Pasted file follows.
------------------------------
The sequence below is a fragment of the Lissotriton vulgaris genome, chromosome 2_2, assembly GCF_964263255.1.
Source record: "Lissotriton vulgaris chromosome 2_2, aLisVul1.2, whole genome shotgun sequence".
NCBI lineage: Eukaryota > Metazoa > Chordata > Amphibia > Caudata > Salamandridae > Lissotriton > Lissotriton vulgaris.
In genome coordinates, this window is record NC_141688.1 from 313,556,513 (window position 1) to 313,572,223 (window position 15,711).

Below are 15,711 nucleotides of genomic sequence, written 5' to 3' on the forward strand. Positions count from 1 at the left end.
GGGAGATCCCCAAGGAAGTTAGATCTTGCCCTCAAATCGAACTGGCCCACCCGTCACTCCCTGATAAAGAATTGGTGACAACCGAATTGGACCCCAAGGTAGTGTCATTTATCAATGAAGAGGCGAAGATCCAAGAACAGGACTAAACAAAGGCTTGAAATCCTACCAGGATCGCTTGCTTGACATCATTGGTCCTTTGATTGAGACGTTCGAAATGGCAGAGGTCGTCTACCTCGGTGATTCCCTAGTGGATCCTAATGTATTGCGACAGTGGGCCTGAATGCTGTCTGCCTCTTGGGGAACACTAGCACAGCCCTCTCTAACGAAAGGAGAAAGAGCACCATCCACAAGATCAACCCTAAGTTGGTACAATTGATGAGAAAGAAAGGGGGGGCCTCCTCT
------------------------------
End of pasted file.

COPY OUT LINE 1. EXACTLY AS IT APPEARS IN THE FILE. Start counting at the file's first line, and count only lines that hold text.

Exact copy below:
The sequence below is a fragment of the Lissotriton vulgaris genome, chromosome 2_2, assembly GCF_964263255.1.